There is also pressure to extend the law beyond college campuses but does this really do anything other than enabling blowhard politicians to pretend they’re doing something about college sexual assault, which is of course a very real problem?
How does this law protect anybody? “At each stage I asked her for permission to do this or that.” “No, he did no such thing.” And there we are again, back to he said she said, the perennial problem in successfully prosecuting such crimes.
I really don’t see the point of this law, unless they go the full-blown signed contract route (which I believe some colleges have tried) and there’s no indication of that.
I doubt many people are going to be prosecuted, but that’s not the only function of the law. The law is also a teacher, and it can shape people’s behavior (in this case, hopefully, in a good direction) and change their thinking about what’s acceptable.
I can never figure out why the MRAs are so against positive consent. They complain about ambiguous signals, tell us they can’t be expected to tell the difference between consent and non-consent, and pepper us with anecdotes about women playing “no means yes” games. They say they can’t help the occasional rape-accident because women are just so darn ambiguous with their sexual signals and women don’t know what they want anyway.
But when faced with a simple, common sense solution that takes all the guesswork about if you are or are not about to become a rapist-- it’s all “oh no, it’s terrible.”
I’m not an MRA and so far as my intimate life is concerned I’ve never experienced any mixed signals. I’ve had multiple women tell me flat out “This is as far as I want to go.” so I don’t buy into any arguments MRA folks might have that they might accidentally rape someone. With that said I don’t think the law is practical. I don’t think I’ve ever gone through a litany of consent checking off each stage of intimacy like an aircraft mechanic checking off a safety list. Nor have I ever had a woman go through such a check list with me even when they’re the ones who initiate the intimate contact. I don’t think I’ve ever had an intimate encounter that wouldn’t constitute a violation of this law for both me and my partner.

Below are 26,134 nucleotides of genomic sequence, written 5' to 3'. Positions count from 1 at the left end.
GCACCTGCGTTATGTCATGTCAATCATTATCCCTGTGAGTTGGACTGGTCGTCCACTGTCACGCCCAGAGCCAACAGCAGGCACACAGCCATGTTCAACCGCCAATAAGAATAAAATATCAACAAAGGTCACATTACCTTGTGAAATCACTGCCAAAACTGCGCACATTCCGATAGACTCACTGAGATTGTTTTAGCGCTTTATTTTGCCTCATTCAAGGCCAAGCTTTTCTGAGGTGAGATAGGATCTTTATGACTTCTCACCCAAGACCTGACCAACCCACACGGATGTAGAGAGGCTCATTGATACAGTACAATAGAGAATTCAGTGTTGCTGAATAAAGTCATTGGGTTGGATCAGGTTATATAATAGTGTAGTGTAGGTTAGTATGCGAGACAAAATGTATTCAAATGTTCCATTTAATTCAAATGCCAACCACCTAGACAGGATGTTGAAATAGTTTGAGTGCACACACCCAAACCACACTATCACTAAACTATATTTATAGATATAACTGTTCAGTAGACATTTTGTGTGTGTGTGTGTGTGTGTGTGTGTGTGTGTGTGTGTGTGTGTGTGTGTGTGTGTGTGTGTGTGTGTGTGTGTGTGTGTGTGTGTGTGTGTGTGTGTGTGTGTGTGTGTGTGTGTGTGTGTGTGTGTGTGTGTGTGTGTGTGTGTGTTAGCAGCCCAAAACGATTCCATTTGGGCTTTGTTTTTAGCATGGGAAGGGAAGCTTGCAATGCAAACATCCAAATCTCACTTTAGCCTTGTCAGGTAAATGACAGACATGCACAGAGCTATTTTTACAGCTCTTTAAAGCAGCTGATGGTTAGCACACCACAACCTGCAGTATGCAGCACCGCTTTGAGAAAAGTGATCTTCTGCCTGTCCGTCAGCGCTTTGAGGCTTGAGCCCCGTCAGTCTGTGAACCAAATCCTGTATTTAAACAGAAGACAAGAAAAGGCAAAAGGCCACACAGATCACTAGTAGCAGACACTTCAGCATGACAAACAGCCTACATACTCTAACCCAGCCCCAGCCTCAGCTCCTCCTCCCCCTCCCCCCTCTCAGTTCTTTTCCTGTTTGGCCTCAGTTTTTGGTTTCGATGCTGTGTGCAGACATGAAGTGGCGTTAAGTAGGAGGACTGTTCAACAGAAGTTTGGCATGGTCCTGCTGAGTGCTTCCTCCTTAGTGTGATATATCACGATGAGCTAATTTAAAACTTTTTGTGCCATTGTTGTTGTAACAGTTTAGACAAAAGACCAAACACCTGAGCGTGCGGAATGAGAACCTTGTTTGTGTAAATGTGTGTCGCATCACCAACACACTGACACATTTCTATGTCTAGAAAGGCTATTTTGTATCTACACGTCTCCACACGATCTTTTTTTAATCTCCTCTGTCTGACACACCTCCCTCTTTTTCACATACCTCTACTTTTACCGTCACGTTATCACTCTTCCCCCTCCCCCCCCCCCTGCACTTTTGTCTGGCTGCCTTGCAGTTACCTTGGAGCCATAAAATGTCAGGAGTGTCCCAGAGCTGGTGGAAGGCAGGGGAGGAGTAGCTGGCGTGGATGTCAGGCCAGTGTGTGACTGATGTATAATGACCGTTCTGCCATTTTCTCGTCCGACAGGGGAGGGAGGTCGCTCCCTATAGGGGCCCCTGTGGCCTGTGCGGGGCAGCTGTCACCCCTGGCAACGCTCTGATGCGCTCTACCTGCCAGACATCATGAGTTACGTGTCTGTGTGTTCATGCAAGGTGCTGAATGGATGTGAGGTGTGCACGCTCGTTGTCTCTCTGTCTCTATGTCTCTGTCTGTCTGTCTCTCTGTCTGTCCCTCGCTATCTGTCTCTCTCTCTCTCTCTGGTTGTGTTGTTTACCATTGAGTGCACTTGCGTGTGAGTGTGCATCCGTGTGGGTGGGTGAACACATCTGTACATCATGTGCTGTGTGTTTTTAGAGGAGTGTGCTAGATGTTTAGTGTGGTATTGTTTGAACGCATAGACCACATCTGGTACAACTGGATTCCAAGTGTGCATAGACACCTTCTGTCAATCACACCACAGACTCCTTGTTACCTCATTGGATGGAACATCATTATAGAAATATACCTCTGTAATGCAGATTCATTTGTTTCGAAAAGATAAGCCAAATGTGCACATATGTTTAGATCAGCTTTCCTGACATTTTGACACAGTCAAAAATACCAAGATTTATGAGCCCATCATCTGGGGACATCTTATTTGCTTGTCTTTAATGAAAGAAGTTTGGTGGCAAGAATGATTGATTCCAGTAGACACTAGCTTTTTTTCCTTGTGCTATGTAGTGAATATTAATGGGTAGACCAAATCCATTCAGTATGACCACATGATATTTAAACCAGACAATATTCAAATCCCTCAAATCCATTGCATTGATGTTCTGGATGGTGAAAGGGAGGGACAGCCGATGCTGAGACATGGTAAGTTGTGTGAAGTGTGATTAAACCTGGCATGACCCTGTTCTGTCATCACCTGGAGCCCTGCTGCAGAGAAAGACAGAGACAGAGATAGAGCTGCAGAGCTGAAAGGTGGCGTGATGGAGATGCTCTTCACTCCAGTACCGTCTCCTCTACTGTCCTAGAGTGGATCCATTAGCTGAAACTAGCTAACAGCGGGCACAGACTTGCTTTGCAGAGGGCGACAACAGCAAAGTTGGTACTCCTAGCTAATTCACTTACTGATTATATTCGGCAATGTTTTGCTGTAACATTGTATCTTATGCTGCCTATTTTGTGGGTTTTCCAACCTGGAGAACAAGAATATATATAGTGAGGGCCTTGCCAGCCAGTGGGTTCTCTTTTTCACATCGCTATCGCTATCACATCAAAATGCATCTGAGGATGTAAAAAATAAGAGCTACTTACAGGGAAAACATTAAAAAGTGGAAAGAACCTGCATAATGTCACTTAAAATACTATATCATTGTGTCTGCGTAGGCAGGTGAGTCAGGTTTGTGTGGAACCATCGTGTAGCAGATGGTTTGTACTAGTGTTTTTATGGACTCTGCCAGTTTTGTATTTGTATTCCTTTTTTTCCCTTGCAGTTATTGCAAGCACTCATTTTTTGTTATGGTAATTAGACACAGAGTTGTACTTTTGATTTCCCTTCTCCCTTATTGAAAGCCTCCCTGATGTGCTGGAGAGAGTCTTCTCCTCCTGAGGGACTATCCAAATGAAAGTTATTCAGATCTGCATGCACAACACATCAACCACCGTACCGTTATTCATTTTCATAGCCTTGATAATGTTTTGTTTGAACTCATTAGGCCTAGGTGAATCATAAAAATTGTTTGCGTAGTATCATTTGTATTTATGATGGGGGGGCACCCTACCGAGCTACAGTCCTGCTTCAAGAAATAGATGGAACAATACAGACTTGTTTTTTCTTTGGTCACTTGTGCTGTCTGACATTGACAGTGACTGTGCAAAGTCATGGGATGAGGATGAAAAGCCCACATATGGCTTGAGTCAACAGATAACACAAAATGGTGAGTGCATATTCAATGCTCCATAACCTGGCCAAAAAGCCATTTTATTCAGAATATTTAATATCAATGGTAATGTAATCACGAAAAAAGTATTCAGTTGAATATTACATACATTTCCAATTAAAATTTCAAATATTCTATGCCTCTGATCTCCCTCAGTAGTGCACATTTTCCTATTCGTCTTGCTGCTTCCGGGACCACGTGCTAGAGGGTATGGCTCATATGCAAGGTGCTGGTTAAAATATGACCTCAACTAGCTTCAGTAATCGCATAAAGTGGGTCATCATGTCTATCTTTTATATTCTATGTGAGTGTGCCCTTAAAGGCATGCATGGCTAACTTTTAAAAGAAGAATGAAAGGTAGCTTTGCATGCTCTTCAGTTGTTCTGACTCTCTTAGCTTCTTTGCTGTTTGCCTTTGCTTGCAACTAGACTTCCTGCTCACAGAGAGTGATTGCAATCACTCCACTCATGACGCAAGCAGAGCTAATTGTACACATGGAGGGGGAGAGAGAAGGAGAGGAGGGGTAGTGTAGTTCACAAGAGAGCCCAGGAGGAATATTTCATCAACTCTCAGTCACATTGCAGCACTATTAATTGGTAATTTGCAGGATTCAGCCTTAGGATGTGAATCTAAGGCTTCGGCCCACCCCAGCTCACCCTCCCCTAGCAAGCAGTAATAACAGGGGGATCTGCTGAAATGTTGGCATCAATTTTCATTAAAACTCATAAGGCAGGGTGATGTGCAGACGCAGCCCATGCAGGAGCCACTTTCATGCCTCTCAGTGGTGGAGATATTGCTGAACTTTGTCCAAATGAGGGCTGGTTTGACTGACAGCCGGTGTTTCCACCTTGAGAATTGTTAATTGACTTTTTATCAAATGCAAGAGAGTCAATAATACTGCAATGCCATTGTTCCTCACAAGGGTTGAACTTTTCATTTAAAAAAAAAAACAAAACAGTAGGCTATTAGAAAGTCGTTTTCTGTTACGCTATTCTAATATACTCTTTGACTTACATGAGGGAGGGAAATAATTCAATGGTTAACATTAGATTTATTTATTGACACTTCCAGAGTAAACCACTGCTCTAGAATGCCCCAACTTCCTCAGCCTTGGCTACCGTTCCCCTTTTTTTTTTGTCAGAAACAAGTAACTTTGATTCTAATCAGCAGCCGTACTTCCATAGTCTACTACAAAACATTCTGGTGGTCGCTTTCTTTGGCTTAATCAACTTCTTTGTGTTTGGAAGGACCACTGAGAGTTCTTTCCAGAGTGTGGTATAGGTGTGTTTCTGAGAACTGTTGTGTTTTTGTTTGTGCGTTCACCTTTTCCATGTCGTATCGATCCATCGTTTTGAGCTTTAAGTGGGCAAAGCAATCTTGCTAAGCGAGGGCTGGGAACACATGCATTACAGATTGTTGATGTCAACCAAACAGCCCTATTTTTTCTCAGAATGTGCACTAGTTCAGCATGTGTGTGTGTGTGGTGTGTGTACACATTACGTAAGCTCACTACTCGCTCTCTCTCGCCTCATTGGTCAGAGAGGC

Because almost no one has sex in the manner prescribed by affirmative consent advocates. The difference is that saying something like “Does this feel good?” isn’t good enough, because you legally need affirmative consent before you initiate a new sex act. And you can’t just say it once– you need to say it multiple times during sex, and you need to say it every single time you have sex. That’s so atypical that almost no one, apart from maybe a handful of radical feminists and their fellow travelers have sex like this. It’s bizarre, dispassionate, bureaucratic and Orwellian.
Virtually all sex nowadays and throughout human history is sexual assault according to affirmative consent laws. No one actually acts like the law requires them too.
And when all sex is legally speaking rape, that means any man can have his life ruined by rape charges. Since men are predisposed to take agency during sex, the burden of this law falls disproportionately on men.
I only interpret the first question as asking consent and it could easily be argued that it’s so vague (ready for what?) that any answer in the affirmative wouldn’t constitute meaningful consent. And even then I haven’t always received a clear verbal reply to those types of questions nor have I always given them when asked. I remember making out with a young lady when she grabbed my right hand and placed it on her left breast. She didn’t verbally ask, I didn’t give any verbal consent, and I can’t say I feel like I was victimized there. But under the new law she was in the wrong. That doesn’t seem right to me.